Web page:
Friday, June 17, 2016

Goldfish Blog Tour: Guest Post from Nat Luurtsema

I'm so excited to be participating in this blog tour! I read Goldfish back in May and thought it was really cute and funny. This was one of the few books I've read in the last couple of years that featured a competitive athlete MC. They seem few and far between, and it's weird to me because many teens grow up playing sports and competing seriously. I think books should definitely feature them more often, especially in YA. And I'm so happy to be sharing a guest post from Nat Luurtsema about this very subject!


Why More Books Should Feature Competitive Athlete Main Characters
Admittedly, athletes aren’t always the most gregarious, articulate of folk. You’ll see them interviewed after a football match or a race, talking about how the team really pulled together and it looked like they were going to lose it in the first half but the team really pulled together and it’s a great result and a testament to how the team really pulled together. Sigh.

In their defence, if your job is to run really fast, lets say, and you go to a race and you run really fast and you win…. When a journalist puts a microphone in your face and says ‘how do you think that went?’ there isn’t much more to say than ‘well, I ran really fast. As was the plan. And it worked and now I have a medal.’

But that’s the beauty of a book, it has the ability to burrow inside a person’s mind and soul and show you how it really feels to win, to lose and to dedicate years of your life training to achieve something.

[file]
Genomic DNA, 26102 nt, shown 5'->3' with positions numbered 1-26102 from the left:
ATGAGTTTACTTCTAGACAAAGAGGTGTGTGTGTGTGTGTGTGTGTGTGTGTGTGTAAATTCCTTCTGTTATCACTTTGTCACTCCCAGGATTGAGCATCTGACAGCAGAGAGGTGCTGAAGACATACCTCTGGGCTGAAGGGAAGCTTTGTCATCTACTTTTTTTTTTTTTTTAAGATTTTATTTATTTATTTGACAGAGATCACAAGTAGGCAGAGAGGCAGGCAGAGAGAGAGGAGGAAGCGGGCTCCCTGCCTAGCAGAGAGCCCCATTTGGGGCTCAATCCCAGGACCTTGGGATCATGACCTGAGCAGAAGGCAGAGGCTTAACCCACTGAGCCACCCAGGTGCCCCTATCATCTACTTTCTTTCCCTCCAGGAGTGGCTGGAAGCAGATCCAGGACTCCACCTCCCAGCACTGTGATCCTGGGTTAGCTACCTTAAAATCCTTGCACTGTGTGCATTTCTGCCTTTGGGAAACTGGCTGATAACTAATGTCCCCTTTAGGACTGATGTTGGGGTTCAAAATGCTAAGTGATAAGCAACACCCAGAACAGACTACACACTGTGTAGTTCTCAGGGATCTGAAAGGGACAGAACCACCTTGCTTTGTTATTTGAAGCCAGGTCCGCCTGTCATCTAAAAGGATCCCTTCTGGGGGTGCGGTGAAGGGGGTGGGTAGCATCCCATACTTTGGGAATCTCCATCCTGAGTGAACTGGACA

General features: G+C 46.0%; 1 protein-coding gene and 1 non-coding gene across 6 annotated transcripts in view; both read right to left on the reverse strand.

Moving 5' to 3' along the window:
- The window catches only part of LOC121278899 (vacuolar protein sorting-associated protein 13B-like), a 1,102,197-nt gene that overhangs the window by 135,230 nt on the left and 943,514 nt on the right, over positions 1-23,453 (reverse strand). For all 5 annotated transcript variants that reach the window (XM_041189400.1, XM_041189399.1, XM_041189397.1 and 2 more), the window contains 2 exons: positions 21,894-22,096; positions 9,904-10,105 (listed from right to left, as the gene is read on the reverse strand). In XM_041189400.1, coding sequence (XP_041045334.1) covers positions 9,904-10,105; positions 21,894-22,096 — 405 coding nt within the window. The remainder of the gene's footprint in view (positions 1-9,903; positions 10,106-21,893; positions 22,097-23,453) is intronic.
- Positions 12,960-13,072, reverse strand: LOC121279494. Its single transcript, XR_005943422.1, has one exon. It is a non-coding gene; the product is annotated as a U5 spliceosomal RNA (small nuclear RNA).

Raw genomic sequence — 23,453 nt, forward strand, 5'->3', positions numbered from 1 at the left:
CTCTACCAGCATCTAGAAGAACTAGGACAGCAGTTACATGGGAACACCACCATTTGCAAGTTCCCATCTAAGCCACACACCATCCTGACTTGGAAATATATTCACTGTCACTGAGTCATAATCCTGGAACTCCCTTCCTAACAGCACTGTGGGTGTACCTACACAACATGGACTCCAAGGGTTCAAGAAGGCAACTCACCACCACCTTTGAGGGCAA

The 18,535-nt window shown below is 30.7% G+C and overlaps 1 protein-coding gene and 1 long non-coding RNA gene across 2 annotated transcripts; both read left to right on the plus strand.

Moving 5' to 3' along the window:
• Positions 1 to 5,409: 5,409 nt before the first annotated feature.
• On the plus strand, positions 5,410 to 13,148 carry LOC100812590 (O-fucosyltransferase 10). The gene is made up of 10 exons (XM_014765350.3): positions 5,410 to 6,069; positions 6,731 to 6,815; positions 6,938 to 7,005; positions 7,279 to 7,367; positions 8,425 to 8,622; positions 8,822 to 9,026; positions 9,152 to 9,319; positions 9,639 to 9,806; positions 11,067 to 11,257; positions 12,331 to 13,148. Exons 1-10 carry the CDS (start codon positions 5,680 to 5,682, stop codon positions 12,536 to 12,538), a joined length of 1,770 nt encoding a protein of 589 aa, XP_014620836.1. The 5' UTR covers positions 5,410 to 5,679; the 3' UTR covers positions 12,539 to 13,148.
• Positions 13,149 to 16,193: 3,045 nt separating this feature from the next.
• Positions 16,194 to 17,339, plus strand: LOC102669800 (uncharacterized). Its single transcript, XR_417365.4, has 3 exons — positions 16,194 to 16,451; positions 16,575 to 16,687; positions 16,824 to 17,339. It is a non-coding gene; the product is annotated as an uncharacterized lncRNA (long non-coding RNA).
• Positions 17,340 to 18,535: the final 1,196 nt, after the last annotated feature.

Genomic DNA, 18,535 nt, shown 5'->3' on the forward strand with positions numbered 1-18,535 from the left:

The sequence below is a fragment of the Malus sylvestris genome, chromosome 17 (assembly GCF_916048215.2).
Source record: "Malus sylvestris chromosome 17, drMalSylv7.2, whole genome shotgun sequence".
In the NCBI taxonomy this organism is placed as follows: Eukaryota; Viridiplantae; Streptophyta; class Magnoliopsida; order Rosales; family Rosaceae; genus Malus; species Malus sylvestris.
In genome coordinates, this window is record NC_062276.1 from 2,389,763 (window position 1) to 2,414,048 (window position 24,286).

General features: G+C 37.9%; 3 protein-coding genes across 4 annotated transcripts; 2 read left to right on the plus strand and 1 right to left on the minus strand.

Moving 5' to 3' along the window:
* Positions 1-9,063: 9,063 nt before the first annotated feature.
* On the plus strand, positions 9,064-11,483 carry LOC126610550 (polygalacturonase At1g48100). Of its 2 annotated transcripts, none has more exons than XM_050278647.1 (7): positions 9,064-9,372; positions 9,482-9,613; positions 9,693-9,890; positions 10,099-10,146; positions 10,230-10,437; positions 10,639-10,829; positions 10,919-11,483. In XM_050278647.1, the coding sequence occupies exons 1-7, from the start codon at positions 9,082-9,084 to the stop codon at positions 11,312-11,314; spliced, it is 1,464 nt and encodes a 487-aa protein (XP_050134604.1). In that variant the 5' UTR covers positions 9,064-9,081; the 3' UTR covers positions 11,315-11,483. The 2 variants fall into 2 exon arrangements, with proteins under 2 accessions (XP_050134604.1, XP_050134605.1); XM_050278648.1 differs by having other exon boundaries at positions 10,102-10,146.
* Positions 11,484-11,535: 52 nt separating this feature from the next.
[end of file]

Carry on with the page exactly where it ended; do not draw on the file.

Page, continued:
One of my favourite books with an athletic main character is The Art Of Fielding by Chad Harbach. I know nothing about baseball and I’m fine with that. I think a person can have only so many interests and I am all about writing in the sunshine with my kitten on my lap. But, Chad Harbach takes you so deeply into the world and the wants of Henry Skrimshander that as a reader I’m rooting for him all the way and I feel his set-backs and struggles as keenly as any baseball fan.

I think it’s a very particular mind-set to be in, to have such a determined, narrow focus on a certain goal. Most of us won’t experience it too often and it’s really interesting to step inside someone else’s mind for a while.

That’s why YA literature is so important. I remember as a teenager, trying out other peoples’ lives and loves through the books I read and searching for who I wanted to be. I think I’m as influenced by Roald Dahl and Elizabeth Bennett and JK Rowling as I am by anyone I’ve ever met. And the mind of an athlete is such an unusual place to be, I think more readers should have the chance to poke around inside one and see if it’s something they’d like to be.

About the Book

Title: Goldfish
Author: Nat Luurtsema
Publisher: Feiwel & Friends
Release Date: June 7th, 2016!
Get It: Amazon

From Goodreads...
Lou Brown is one of the fastest swimmers in the county. She’s not boasting, she really is. So things are looking pretty rosy the day of the Olympic time-trials. With her best mate Hannah by her side, Lou lines up by the edge of the pool, snaps her goggles on and bends into her dive…

Everything rests on this race. It’s Lou’s thing.

… or it was. She comes dead last and to top it all off Hannah sails through leaving a totally broken Lou behind.

Starting again is never easy, particularly when you’re the odd-one out in a family of insanely beautiful people and a school full of social groups way too intimidating to join. Where do you go from here? Finding a new thing turns out to be the biggest challenge Lou’s ever faced and opens up a whole new world of underwater somersaults, crazy talent shows, bitchy girls and a great big load of awkward boy chat.

Lou Brown guides us through the utter humiliation of failure with honesty, sass and a keen sense of the ridiculous. This girl will not be beaten.

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